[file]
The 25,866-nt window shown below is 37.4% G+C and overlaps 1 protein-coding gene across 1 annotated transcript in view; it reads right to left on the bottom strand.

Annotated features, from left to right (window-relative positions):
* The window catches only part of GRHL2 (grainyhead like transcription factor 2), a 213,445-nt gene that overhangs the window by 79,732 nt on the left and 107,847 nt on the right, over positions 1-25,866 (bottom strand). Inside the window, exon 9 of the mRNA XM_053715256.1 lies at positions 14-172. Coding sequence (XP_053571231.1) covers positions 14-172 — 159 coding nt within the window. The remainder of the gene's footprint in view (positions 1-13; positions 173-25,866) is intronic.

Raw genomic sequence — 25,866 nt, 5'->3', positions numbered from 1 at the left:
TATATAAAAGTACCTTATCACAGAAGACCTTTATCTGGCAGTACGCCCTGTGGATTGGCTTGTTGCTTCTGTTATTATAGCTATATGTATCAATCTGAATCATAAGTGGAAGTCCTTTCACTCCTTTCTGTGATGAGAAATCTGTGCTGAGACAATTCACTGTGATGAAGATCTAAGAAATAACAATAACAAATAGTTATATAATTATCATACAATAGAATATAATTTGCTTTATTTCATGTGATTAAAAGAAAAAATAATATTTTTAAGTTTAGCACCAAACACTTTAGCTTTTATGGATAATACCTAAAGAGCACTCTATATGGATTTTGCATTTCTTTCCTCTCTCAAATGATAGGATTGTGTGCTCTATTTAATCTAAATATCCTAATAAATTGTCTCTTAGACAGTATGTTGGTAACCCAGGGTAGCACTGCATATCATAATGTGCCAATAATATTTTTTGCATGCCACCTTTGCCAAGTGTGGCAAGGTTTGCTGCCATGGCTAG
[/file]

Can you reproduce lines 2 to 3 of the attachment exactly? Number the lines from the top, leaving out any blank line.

Annotated features, from left to right (window-relative positions):
* The window catches only part of GRHL2 (grainyhead like transcription factor 2), a 213,445-nt gene that overhangs the window by 79,732 nt on the left and 107,847 nt on the right, over positions 1-25,866 (bottom strand). Inside the window, exon 9 of the mRNA XM_053715256.1 lies at positions 14-172. Coding sequence (XP_053571231.1) covers positions 14-172 — 159 coding nt within the window. The remainder of the gene's footprint in view (positions 1-13; positions 173-25,866) is intronic.